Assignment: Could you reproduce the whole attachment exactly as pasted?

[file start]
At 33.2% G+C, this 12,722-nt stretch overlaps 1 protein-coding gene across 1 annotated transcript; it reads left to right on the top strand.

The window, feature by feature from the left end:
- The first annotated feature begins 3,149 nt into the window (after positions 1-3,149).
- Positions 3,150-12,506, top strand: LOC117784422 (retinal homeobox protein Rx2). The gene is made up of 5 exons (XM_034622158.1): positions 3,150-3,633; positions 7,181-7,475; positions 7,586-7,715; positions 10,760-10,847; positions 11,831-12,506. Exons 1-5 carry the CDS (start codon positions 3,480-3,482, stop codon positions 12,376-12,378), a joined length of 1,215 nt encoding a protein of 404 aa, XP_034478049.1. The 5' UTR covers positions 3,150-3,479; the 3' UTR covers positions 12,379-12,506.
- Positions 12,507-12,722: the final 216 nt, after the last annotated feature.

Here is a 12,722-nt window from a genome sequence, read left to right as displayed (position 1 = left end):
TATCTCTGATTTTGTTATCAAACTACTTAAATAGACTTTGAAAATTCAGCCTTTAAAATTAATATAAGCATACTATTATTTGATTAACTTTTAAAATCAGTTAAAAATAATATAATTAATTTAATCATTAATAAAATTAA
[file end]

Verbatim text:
At 33.2% G+C, this 12,722-nt stretch overlaps 1 protein-coding gene across 1 annotated transcript; it reads left to right on the top strand.

The window, feature by feature from the left end:
- The first annotated feature begins 3,149 nt into the window (after positions 1-3,149).
- Positions 3,150-12,506, top strand: LOC117784422 (retinal homeobox protein Rx2). The gene is made up of 5 exons (XM_034622158.1): positions 3,150-3,633; positions 7,181-7,475; positions 7,586-7,715; positions 10,760-10,847; positions 11,831-12,506. Exons 1-5 carry the CDS (start codon positions 3,480-3,482, stop codon positions 12,376-12,378), a joined length of 1,215 nt encoding a protein of 404 aa, XP_034478049.1. The 5' UTR covers positions 3,150-3,479; the 3' UTR covers positions 12,379-12,506.
- Positions 12,507-12,722: the final 216 nt, after the last annotated feature.

Here is a 12,722-nt window from a genome sequence, read left to right as displayed (position 1 = left end):
TATCTCTGATTTTGTTATCAAACTACTTAAATAGACTTTGAAAATTCAGCCTTTAAAATTAATATAAGCATACTATTATTTGATTAACTTTTAAAATCAGTTAAAAATAATATAATTAATTTAATCATTAATAAAATTAA